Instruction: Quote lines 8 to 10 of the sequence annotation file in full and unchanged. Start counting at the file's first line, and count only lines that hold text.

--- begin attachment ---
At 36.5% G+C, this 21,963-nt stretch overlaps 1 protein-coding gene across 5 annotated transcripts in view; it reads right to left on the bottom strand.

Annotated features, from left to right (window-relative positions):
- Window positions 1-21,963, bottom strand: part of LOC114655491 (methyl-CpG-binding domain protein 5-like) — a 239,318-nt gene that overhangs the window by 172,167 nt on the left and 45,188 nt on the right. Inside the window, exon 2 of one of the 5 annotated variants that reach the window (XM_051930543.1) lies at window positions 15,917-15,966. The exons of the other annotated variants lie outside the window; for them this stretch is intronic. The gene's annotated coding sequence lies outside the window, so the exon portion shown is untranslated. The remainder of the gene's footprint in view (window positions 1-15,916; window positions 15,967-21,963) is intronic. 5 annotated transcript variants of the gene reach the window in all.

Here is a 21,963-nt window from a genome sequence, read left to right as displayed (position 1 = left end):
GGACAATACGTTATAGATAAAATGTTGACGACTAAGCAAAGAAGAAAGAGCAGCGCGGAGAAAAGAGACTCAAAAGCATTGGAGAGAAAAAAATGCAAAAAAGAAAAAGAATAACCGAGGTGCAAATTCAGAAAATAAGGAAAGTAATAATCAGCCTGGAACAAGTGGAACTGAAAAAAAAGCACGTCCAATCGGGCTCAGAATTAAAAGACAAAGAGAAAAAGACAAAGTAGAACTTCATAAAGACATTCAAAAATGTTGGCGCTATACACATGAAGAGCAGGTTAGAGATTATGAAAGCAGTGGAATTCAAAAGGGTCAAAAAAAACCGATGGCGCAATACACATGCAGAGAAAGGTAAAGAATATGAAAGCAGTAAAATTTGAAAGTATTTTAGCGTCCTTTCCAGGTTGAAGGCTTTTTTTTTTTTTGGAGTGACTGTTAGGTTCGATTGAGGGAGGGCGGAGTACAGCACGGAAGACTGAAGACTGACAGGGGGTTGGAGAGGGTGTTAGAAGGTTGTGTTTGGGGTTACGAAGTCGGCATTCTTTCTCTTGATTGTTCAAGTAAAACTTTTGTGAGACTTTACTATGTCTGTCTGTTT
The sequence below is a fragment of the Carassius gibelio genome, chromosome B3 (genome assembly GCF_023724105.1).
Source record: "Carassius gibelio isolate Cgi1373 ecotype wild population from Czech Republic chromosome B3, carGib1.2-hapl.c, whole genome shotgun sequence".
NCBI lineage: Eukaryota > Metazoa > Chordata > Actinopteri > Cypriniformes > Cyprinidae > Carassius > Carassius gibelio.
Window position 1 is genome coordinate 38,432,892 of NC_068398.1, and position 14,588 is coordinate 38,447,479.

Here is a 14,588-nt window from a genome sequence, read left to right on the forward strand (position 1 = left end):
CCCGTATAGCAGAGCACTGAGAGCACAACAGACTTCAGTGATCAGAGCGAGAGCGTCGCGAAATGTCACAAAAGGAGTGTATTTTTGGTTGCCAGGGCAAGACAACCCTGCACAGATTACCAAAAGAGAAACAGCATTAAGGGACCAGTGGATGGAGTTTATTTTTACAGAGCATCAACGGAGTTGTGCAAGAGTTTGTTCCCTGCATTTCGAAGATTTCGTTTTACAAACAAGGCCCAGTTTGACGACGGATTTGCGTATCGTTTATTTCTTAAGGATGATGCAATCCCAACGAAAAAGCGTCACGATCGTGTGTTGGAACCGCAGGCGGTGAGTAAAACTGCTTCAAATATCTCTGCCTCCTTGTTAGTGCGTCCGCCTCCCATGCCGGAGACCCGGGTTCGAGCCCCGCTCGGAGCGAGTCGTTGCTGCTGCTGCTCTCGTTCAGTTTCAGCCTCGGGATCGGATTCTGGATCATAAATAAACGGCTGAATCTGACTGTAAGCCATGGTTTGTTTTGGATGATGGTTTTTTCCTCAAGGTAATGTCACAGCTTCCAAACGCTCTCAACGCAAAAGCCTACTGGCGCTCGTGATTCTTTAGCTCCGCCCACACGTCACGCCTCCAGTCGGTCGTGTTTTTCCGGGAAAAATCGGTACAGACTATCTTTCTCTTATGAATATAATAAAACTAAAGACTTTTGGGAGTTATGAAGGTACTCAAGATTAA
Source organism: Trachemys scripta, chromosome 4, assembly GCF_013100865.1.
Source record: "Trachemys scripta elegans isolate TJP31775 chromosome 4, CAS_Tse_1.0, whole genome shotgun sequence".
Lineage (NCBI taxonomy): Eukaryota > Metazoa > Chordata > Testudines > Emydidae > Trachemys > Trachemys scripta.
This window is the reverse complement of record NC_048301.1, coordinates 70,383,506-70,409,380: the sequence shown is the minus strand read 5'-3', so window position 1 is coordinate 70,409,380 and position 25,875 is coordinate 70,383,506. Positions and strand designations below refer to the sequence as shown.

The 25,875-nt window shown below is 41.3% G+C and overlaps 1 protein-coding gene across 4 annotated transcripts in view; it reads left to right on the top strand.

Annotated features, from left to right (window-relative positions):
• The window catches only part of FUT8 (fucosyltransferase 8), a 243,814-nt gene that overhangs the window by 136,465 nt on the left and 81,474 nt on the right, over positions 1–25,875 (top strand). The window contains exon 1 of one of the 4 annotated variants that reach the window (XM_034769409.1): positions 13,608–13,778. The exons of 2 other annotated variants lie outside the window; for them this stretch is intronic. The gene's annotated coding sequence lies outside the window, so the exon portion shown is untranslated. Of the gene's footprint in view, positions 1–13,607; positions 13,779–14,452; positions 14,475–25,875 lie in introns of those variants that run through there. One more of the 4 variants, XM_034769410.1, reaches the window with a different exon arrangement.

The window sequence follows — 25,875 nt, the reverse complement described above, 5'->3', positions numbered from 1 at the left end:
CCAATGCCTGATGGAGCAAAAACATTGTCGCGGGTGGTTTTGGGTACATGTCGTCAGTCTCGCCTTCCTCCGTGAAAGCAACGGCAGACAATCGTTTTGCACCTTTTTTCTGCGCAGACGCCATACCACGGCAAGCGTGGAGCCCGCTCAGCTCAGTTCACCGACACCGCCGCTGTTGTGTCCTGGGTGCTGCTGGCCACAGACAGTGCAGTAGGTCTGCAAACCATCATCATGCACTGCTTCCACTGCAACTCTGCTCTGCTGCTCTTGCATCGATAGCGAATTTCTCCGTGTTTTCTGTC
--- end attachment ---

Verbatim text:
NCBI lineage: Eukaryota > Metazoa > Chordata > Actinopteri > Cypriniformes > Cyprinidae > Carassius > Carassius gibelio.
Window position 1 is genome coordinate 38,432,892 of NC_068398.1, and position 14,588 is coordinate 38,447,479.

Here is a 14,588-nt window from a genome sequence, read left to right on the forward strand (position 1 = left end):